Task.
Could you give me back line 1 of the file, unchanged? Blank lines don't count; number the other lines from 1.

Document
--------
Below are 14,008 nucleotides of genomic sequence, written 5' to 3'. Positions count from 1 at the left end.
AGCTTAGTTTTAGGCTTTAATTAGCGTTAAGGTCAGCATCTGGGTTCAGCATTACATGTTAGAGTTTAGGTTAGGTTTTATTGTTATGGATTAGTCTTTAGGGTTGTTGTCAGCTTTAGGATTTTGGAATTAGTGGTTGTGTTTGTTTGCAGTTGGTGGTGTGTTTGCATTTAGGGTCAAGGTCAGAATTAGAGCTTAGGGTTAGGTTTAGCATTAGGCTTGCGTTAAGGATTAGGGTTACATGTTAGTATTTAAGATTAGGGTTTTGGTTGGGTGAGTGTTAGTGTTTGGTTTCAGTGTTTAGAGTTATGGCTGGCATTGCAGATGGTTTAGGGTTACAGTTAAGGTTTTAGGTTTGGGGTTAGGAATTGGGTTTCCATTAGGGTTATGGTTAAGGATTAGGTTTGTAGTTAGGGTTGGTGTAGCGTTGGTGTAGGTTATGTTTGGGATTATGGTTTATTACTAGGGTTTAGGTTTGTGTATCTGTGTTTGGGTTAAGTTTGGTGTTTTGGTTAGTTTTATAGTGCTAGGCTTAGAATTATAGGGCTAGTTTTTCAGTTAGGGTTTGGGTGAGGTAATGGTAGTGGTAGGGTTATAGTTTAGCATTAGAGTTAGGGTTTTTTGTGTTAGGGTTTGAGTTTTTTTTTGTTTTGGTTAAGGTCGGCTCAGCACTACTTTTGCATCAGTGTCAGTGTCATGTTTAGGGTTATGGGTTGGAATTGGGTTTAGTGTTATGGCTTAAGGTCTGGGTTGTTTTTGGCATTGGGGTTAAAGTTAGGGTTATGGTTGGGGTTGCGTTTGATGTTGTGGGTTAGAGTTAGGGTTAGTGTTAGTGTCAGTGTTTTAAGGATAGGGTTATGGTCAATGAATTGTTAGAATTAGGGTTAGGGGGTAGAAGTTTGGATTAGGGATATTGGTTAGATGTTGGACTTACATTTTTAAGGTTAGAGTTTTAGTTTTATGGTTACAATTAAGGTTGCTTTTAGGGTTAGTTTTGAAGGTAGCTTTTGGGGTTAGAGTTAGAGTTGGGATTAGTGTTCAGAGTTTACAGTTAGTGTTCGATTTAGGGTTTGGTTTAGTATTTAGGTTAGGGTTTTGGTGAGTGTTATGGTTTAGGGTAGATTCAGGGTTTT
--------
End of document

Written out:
Below are 14,008 nucleotides of genomic sequence, written 5' to 3'. Positions count from 1 at the left end.